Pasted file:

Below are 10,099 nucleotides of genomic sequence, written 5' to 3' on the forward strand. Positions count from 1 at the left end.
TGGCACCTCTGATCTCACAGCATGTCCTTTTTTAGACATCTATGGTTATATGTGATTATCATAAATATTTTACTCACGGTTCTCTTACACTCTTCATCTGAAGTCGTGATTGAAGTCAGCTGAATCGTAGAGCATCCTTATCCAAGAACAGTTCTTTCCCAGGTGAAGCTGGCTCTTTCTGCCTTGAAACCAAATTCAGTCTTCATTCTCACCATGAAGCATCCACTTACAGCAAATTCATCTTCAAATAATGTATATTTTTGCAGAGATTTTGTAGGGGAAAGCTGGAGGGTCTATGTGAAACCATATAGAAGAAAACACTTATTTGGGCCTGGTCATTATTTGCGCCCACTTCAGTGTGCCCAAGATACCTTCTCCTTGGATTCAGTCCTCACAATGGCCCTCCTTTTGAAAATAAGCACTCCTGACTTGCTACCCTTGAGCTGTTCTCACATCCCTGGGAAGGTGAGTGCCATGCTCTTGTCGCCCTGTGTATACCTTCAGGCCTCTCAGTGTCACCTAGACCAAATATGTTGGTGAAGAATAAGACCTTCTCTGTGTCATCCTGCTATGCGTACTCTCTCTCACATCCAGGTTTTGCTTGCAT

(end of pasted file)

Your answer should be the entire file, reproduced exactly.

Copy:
Below are 10,099 nucleotides of genomic sequence, written 5' to 3' on the forward strand. Positions count from 1 at the left end.
TGGCACCTCTGATCTCACAGCATGTCCTTTTTTAGACATCTATGGTTATATGTGATTATCATAAATATTTTACTCACGGTTCTCTTACACTCTTCATCTGAAGTCGTGATTGAAGTCAGCTGAATCGTAGAGCATCCTTATCCAAGAACAGTTCTTTCCCAGGTGAAGCTGGCTCTTTCTGCCTTGAAACCAAATTCAGTCTTCATTCTCACCATGAAGCATCCACTTACAGCAAATTCATCTTCAAATAATGTATATTTTTGCAGAGATTTTGTAGGGGAAAGCTGGAGGGTCTATGTGAAACCATATAGAAGAAAACACTTATTTGGGCCTGGTCATTATTTGCGCCCACTTCAGTGTGCCCAAGATACCTTCTCCTTGGATTCAGTCCTCACAATGGCCCTCCTTTTGAAAATAAGCACTCCTGACTTGCTACCCTTGAGCTGTTCTCACATCCCTGGGAAGGTGAGTGCCATGCTCTTGTCGCCCTGTGTATACCTTCAGGCCTCTCAGTGTCACCTAGACCAAATATGTTGGTGAAGAATAAGACCTTCTCTGTGTCATCCTGCTATGCGTACTCTCTCTCACATCCAGGTTTTGCTTGCAT